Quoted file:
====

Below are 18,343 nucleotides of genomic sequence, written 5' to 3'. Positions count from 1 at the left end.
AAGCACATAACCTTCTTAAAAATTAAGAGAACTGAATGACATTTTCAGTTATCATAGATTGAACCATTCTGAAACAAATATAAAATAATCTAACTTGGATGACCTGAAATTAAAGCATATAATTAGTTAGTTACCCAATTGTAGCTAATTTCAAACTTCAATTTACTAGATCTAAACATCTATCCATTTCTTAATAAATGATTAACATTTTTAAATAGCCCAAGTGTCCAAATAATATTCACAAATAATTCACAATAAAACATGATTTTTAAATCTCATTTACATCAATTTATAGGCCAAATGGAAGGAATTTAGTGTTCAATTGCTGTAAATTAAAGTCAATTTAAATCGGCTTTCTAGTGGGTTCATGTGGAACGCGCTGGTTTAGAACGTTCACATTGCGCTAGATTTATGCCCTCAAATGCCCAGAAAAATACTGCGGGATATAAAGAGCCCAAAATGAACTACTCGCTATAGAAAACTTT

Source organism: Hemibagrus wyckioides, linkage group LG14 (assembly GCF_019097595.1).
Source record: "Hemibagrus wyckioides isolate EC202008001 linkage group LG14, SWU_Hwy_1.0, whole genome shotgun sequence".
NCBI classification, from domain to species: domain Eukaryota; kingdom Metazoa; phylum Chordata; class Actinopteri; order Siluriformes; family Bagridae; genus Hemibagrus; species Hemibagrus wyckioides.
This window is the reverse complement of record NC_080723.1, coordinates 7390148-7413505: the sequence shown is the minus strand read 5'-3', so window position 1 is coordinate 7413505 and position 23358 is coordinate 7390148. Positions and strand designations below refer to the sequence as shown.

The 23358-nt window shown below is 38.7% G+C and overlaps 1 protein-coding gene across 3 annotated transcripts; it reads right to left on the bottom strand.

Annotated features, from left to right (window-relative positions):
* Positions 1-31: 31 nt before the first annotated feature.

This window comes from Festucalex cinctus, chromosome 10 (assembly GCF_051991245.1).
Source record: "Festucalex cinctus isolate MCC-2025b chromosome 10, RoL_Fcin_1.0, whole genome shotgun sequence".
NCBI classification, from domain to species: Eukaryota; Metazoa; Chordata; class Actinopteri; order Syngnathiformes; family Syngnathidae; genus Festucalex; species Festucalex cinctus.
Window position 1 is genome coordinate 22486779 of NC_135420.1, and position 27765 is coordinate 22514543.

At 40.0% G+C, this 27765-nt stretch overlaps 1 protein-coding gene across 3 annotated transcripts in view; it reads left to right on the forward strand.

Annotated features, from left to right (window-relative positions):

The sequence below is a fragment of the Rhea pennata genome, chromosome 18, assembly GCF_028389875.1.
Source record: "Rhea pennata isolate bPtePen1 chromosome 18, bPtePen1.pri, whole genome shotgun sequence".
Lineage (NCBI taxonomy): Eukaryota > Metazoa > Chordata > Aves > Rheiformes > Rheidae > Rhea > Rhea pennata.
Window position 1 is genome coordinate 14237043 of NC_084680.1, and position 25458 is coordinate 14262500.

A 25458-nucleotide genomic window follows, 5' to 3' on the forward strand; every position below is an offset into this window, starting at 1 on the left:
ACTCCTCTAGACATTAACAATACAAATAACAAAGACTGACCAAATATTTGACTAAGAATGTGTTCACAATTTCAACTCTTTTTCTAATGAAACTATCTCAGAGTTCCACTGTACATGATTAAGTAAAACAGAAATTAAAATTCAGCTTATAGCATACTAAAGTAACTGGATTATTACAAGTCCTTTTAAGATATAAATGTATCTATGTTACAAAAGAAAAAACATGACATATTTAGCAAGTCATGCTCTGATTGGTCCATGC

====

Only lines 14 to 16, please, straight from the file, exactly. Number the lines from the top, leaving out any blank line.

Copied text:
At 40.0% G+C, this 27765-nt stretch overlaps 1 protein-coding gene across 3 annotated transcripts in view; it reads left to right on the forward strand.

Annotated features, from left to right (window-relative positions):

The sequence below is a fragment of the Rhea pennata genome, chromosome 18, assembly GCF_028389875.1.